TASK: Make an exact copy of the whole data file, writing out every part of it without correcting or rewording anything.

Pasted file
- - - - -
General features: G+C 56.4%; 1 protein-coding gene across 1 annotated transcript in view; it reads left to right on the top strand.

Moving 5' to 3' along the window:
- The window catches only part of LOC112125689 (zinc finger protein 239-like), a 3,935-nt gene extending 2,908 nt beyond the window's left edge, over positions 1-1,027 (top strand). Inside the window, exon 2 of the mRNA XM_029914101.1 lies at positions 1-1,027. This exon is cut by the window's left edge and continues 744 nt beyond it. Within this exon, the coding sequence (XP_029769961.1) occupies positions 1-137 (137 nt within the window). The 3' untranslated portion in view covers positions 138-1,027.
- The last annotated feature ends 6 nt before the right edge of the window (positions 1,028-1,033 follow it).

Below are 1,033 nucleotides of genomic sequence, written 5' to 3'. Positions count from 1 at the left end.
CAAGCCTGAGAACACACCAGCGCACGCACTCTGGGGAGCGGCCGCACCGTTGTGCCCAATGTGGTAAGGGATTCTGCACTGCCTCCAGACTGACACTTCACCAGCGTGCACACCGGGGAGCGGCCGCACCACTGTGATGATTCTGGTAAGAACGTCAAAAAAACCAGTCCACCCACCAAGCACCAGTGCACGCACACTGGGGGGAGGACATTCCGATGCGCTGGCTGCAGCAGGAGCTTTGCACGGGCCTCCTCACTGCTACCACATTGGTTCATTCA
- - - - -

General features: G+C 56.4%; 1 protein-coding gene across 1 annotated transcript in view; it reads left to right on the top strand.

Moving 5' to 3' along the window:
- The window catches only part of LOC112125689 (zinc finger protein 239-like), a 3,935-nt gene extending 2,908 nt beyond the window's left edge, over positions 1-1,027 (top strand). Inside the window, exon 2 of the mRNA XM_029914101.1 lies at positions 1-1,027. This exon is cut by the window's left edge and continues 744 nt beyond it. Within this exon, the coding sequence (XP_029769961.1) occupies positions 1-137 (137 nt within the window). The 3' untranslated portion in view covers positions 138-1,027.
- The last annotated feature ends 6 nt before the right edge of the window (positions 1,028-1,033 follow it).

Below are 1,033 nucleotides of genomic sequence, written 5' to 3'. Positions count from 1 at the left end.
CAAGCCTGAGAACACACCAGCGCACGCACTCTGGGGAGCGGCCGCACCGTTGTGCCCAATGTGGTAAGGGATTCTGCACTGCCTCCAGACTGACACTTCACCAGCGTGCACACCGGGGAGCGGCCGCACCACTGTGATGATTCTGGTAAGAACGTCAAAAAAACCAGTCCACCCACCAAGCACCAGTGCACGCACACTGGGGGGAGGACATTCCGATGCGCTGGCTGCAGCAGGAGCTTTGCACGGGCCTCCTCACTGCTACCACATTGGTTCATTCA